Morally, especially after her high horse statements about other peoples' local property taxes over the years, YES.
Legally, after discussing this with Mat-Su Borough cabin owners and looking through the Mat-Su Borough Tax Code today,
Palin refused to accept one of Rep. Vic Kohring's requests for a candidate endorsement over the subject of his being listed as owing tax on a lot in Vicki Lynn Estates. I've known about this for years. Vic's lot shared about 165 feet of boundary with one of my wife's lots in the same subdivision. Vic had obtained it from Kristen Cole (then Kristen Tanner) in a sweetheart deal that has never been investigated. Vic had to have the property, as he had been elected to an Alaska House seat in a district in which he didn't reside or own any property. Later, when Vic had to sell the lot (another pending story) and the district's boundaries had been changed, he moved into his parent's basement or back yard, or moved to Portland Oregon, or something.
There doesn't appear to be a requirement here to report home or lot improvements in
I didn't have to. I checked back then.
When the assessor finally showed up and raised the value of our property about five times more than what I put into the improvements, nobody came after us. And I didn't complain, because the assessment still came in at less than what we knew we might get for the place.
If Jeanne Devon's important story on this becomes a problem for the Palins, they will simply blame it all on the co-owner, whose name appears on the Borough's record of owners of the lot, along with Todd's and Sarah's.
That's their M.O.
This story is just another of many that one of Alaska's bloggers has come up with that hadn't found its way into the Alaska mainstream media.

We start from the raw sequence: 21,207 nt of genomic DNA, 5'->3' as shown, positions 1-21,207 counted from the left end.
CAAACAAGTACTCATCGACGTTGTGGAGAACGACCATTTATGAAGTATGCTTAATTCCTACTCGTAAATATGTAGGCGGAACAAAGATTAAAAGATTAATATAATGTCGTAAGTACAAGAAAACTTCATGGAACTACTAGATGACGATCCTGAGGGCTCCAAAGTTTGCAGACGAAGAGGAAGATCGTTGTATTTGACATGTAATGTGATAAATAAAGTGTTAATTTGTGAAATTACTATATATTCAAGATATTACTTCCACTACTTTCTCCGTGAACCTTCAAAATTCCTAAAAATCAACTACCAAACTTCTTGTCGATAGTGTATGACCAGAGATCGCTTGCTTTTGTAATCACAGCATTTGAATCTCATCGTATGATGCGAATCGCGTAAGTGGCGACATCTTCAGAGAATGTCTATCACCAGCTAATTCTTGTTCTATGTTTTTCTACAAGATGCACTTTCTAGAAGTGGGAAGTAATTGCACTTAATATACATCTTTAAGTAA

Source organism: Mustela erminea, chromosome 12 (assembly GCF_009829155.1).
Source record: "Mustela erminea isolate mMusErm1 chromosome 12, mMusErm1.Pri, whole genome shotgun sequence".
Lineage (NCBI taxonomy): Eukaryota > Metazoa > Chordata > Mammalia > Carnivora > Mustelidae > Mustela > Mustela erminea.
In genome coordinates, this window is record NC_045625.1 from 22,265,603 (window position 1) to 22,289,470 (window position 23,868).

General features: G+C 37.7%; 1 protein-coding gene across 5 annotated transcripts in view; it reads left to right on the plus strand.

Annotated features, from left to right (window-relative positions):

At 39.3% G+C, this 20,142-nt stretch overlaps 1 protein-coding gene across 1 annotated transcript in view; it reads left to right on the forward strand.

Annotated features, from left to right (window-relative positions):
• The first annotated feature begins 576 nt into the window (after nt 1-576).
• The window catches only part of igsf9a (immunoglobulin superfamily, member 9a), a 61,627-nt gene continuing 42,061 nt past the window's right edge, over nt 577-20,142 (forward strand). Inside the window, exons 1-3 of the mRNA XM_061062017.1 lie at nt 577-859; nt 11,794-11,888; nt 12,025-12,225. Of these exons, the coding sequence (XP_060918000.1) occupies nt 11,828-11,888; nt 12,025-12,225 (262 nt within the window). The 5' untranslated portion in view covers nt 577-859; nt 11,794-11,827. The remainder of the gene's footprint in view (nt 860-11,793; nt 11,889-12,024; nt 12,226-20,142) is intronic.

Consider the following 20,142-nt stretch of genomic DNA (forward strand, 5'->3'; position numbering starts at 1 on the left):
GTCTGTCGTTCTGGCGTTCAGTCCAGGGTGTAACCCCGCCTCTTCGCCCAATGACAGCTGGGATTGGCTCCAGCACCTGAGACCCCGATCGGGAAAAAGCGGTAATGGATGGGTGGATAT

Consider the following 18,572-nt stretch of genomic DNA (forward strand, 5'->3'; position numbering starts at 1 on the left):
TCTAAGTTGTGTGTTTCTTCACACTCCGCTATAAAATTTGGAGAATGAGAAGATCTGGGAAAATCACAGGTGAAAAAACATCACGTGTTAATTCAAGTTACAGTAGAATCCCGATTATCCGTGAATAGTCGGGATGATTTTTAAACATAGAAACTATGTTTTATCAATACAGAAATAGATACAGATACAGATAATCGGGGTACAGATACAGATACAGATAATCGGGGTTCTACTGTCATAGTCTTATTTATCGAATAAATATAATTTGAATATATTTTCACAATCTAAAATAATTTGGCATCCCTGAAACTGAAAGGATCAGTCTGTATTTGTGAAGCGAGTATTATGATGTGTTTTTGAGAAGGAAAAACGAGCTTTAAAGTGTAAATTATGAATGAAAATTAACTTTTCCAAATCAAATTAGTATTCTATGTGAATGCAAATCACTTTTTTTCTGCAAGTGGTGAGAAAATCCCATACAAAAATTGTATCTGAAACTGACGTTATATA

Update - 6:00 a.m: I missed catching a reporting requirement from the state, regarding reporting of improvements to one's real property. Here are extracts from two comments to this article that came in overnight:
Phil it is one thing to not report improvements and wait for the assessor to catch up with you, but it is entirely different to not report 2 homes, a big garage and a spa on the property at all. A caller to Shannyn's show yesterday whose brother lives across the lake from this property is the one who told how many buildings were on the property. The Mat-Su website will share with you the "rights & reposnsibilities" of the homeowner and it acknowledges that relies on accurate information from the homeowner. http://www.matsugov.us/finance/index.php/appeal-process/taxes-and-value Then of course there is always this: (a) A person receiving an assessment notice shall advise the assessor of errors or omissions in the assessment of the person's property. The assessor may correct errors or omissions in the roll before the board of equalization hearing. http://touchngo.com/lglcntr/akstats/STATUTES/Title29/Chapter45/Section180.htm We aren't talking about missing an improvement here, we are talking about not reporting anything at all.and:
the absence of a legal duty to report improvements when made is quite different than, say, entering a value of "zero" for those improvements or failing to correct an assessment that obviously does not comport with a property's "full and true value as of January 1 of the assessment year" under AS 29.45.110(a). Under Alaska law it is very clear that it is the mandatory burden of the person receiving an assessment notice with errors or omissions to so advise the assessor. AS 29.45.180(a).
At this point, it appears that if the Palins failed to identify that these large-scale improvements had been made (we don't know yet whether or not they did), they are in violation of state law.
It is obvious, though, looking at the photos of the property and the improvements to it the Palins may have failed to report to the Borough, it is seriously under-valued. The assessment on that property should probably be more in the $1,200.00 range than the $95.00 range, per year.
Here's a screen shot of the Mat-Su Borough assessment of the parcel upon which the extensive improvements have been made (click to enlarge):